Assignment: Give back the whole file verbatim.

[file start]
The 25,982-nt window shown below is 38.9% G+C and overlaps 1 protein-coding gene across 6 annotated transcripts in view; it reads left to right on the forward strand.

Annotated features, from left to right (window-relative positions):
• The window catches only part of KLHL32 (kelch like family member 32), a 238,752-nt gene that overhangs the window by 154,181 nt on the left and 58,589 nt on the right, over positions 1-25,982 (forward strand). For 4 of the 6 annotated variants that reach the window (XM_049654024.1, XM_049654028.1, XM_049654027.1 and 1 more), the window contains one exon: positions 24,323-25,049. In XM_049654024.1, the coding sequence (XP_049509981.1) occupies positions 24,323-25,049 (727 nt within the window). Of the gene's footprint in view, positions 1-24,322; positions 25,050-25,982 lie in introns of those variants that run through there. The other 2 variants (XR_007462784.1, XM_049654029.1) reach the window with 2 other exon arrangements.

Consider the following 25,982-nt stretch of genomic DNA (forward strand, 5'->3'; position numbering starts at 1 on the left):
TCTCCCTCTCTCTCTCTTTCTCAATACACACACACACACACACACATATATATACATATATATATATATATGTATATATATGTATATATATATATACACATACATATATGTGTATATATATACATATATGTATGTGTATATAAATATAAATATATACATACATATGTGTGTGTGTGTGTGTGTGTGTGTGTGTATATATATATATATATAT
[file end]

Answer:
The 25,982-nt window shown below is 38.9% G+C and overlaps 1 protein-coding gene across 6 annotated transcripts in view; it reads left to right on the forward strand.

Annotated features, from left to right (window-relative positions):
• The window catches only part of KLHL32 (kelch like family member 32), a 238,752-nt gene that overhangs the window by 154,181 nt on the left and 58,589 nt on the right, over positions 1-25,982 (forward strand). For 4 of the 6 annotated variants that reach the window (XM_049654024.1, XM_049654028.1, XM_049654027.1 and 1 more), the window contains one exon: positions 24,323-25,049. In XM_049654024.1, the coding sequence (XP_049509981.1) occupies positions 24,323-25,049 (727 nt within the window). Of the gene's footprint in view, positions 1-24,322; positions 25,050-25,982 lie in introns of those variants that run through there. The other 2 variants (XR_007462784.1, XM_049654029.1) reach the window with 2 other exon arrangements.

Consider the following 25,982-nt stretch of genomic DNA (forward strand, 5'->3'; position numbering starts at 1 on the left):
TCTCCCTCTCTCTCTCTTTCTCAATACACACACACACACACACACATATATATACATATATATATATATATGTATATATATGTATATATATATATACACATACATATATGTGTATATATATACATATATGTATGTGTATATAAATATAAATATATACATACATATGTGTGTGTGTGTGTGTGTGTGTGTGTGTATATATATATATATATAT